“We have limited resources and the way Delhi University Students’ Union polls are fought, we can neither give freebies nor do we want to. Also, our organization is not as strong in DU, so we are first trying to strengthen our presence,” a source in the Chhatra Yuva Sangharsh Samiti (CYSS) told Hindustan Times. DUSU elections have always been a contest between the Akhil Bharatiya Vidyarthi Parishad (ABVP), the National Students’ Union of India (NSUI) and the All India Students’ Association (AISA). But in 2015, Aam Aadmi Party’s student wing, CYSS, emerged as a fresh alternative. Due to the Lyngdoh Committee Guidelines, and finances required to win the elections, 2015 was the only year that CYSS contested in elections. Now, the party is almost nowhere to be seen.
Student elections in India have become synonymous with a blatant display of money and muscle power. Contesting parties are known for distributing freebies, organising fresher parties, and cultural events, with performances by well-known artists. To curb the excessive expenditure and chaos during university elections, the Supreme Court set up a committee in the year 2005 that had several rules and regulations on how to conduct elections. Called the Lyngdoh Committee, it put forth a set of guidelines which ranged from the age limit to the budget that each party should spend on elections. Some of these guidelines are –
Violation of any of the rules mentioned in the document could lead to cancellation of candidature. There are also a few guidelines that have compelled student political parties to boycott elections entirely. Two primary reasons for that include the fact that the approved budget for canvassing is too less, and that the candidates cannot re-contest elections in the subsequent years, irrespective of their performance.
Bhagat Singh Ambedkar Students’ Organisation, a student organisation, has branded the guidelines as ‘draconian’. According to them, the committee guidelines are nothing more than a political weapon to suppress dissent and student politics in institutes of higher education. The only time when some action was taken for flouting the guidelines was when the Supreme Court banned Jawaharlal Nehru University (JNU) from having student elections for three years from 2008. When the elections happened in 2012, some of the rules were relaxed and the interference of the administration in the elections became lesser.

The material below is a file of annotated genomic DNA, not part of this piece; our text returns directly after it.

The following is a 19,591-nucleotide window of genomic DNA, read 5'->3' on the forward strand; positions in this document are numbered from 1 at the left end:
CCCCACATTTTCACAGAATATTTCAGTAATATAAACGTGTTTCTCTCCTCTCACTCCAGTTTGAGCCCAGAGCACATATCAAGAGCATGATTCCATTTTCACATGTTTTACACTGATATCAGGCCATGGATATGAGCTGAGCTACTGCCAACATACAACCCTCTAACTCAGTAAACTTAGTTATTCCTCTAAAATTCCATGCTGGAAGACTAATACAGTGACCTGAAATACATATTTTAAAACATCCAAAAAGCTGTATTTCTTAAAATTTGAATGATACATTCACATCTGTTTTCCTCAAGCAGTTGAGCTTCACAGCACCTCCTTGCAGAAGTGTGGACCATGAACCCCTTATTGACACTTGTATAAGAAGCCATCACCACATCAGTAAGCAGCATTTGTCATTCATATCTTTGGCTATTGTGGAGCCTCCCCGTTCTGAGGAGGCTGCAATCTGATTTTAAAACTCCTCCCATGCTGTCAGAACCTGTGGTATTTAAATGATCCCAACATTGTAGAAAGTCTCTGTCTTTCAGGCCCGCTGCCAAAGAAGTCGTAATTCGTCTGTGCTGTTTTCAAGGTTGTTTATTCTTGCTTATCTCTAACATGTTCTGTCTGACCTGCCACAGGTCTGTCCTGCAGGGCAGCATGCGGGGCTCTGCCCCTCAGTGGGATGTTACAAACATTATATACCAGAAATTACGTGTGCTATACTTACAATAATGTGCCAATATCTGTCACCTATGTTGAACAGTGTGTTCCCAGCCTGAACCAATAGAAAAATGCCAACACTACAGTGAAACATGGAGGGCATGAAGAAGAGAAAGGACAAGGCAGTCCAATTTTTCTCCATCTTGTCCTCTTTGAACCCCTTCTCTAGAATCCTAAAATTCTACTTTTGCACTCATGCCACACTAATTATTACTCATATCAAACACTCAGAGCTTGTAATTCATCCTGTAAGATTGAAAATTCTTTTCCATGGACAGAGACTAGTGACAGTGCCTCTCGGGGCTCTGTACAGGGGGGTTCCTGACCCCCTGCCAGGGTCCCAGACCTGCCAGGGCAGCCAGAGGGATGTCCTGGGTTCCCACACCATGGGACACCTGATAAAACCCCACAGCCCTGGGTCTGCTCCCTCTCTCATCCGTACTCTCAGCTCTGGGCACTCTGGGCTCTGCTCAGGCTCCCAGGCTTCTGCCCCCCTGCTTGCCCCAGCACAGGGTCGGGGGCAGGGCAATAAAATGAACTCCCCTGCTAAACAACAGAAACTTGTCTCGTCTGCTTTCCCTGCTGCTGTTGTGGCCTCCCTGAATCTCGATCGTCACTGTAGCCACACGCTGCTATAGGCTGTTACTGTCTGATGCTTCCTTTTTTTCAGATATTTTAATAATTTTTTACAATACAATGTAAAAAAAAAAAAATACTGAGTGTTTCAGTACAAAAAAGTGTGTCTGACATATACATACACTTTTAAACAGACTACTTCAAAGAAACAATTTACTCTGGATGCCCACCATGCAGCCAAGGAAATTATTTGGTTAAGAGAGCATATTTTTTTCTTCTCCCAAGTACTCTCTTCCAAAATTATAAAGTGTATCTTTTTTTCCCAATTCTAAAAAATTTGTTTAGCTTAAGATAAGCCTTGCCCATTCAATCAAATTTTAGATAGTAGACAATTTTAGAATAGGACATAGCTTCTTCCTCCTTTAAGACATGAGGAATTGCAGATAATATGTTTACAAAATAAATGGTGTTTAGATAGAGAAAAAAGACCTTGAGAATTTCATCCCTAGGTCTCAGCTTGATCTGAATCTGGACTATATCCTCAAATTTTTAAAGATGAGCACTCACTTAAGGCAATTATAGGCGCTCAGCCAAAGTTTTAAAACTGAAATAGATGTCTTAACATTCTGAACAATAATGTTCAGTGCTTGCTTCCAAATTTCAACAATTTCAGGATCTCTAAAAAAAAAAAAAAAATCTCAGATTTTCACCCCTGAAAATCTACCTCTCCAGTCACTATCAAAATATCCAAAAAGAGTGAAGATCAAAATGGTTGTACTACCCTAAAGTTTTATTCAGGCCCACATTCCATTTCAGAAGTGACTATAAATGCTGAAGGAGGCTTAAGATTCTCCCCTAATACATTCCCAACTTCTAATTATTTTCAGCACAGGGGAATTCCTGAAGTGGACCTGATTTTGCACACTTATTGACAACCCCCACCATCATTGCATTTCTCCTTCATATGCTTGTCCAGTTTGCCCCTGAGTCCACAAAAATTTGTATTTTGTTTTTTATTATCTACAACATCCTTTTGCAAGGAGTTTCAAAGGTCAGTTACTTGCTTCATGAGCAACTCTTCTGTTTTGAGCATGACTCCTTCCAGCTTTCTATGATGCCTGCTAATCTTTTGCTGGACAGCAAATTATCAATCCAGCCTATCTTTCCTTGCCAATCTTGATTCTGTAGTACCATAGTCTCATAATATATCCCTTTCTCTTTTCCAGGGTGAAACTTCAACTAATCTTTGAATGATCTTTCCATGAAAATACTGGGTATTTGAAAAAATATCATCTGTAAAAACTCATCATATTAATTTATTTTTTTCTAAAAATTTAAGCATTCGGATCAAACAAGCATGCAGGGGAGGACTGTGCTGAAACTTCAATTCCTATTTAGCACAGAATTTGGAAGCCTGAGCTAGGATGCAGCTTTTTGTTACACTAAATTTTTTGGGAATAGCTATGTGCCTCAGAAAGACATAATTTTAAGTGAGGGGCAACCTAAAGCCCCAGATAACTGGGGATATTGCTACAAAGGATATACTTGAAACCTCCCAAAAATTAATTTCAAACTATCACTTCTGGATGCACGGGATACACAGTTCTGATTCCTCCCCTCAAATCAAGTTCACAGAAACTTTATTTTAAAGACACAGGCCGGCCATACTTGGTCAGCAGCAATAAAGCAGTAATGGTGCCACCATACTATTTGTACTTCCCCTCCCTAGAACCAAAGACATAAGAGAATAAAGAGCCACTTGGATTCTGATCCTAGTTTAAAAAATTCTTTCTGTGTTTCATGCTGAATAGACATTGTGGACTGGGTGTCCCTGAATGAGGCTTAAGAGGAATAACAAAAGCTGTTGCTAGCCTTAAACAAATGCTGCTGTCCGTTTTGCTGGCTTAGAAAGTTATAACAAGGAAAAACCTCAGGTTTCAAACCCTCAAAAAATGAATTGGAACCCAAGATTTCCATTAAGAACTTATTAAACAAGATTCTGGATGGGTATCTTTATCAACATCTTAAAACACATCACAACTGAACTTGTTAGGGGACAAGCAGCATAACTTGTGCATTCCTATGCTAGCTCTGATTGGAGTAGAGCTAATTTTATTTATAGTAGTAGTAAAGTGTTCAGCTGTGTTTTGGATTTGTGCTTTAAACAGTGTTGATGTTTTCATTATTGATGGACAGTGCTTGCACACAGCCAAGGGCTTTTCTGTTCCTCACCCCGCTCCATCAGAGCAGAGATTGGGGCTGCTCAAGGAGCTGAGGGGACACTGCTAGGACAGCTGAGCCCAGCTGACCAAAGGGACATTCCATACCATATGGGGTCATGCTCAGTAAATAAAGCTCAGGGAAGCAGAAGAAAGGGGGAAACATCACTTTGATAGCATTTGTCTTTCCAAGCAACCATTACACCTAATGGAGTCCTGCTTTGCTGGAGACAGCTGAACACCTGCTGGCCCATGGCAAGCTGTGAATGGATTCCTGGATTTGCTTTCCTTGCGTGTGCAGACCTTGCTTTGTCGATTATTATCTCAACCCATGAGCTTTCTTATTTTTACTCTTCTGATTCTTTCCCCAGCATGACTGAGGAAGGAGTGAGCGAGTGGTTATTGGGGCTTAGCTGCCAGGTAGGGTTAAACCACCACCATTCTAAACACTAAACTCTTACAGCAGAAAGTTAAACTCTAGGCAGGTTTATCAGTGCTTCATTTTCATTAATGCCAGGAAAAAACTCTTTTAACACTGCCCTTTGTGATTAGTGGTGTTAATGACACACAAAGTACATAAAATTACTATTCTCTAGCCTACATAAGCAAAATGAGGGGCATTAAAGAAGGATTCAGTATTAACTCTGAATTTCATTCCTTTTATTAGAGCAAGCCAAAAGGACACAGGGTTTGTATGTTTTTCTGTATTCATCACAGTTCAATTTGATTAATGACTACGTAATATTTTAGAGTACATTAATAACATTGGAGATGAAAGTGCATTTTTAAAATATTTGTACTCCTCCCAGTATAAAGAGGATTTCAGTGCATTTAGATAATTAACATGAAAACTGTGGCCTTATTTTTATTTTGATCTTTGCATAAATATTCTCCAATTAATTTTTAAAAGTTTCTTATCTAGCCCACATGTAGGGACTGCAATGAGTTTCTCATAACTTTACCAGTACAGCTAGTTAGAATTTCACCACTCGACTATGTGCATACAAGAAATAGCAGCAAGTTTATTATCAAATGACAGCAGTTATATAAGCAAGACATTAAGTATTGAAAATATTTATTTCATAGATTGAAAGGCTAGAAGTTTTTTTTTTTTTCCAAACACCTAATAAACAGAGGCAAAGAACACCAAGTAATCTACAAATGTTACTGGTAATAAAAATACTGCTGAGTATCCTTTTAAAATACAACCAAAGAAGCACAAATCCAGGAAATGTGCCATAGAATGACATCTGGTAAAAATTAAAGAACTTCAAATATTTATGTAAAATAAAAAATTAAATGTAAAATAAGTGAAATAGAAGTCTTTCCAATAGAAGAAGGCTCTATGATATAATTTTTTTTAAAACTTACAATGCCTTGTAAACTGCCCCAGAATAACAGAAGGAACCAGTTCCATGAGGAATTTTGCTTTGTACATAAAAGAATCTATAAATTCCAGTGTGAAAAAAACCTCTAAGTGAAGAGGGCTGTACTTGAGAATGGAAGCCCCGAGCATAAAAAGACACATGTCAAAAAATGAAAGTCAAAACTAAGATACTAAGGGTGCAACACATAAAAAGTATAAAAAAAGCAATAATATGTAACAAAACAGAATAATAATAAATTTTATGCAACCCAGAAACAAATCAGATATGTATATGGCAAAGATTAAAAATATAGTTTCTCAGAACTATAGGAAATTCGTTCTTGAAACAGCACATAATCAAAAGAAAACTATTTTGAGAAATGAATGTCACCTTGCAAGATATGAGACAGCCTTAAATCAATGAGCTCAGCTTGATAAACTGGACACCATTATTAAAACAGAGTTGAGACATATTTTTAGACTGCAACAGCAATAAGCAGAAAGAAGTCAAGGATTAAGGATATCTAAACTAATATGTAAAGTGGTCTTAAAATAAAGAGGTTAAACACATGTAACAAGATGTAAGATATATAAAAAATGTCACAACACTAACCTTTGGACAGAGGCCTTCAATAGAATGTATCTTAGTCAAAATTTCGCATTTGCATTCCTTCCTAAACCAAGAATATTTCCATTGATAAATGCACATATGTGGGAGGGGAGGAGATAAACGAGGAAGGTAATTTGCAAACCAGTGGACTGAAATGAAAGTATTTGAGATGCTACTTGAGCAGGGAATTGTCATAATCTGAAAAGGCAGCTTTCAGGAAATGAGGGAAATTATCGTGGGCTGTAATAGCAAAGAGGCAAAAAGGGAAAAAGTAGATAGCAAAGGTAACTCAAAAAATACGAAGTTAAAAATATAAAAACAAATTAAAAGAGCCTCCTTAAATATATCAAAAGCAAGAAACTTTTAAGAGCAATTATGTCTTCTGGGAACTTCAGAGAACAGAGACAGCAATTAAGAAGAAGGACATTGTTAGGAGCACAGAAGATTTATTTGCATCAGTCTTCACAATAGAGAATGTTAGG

According to the National Green Tribunal, students are to publicise only through two handmade posters around the university. This is not feasible for the students. And the Lyngdoh guidelines were meant to control the expenditures incurred by the contesting parties, but they haven’t been effective at all. If you enter Delhi University’s south campus right now, you’ll see hundreds of posters saying “Vote for XYZ” on every wall and SUVs with symbols of the political parties contesting in the upcoming elections. Not keeping a check with compliance of the guidelines makes it next to impossible for independent candidates to win.
Therefore, the functioning of elections need to be looked into, and some rules need to be modified.
Until that is done, if you see any discrepancy in your college’s elections, according to the guidelines, contact the Grievances Redressal Cell of your university within three weeks from the date of declaration of results. The cell is supposed to act on all complaints within 24 hours. If that doesn’t work out, you can always share it with us by writing to firstname.lastname@example.org.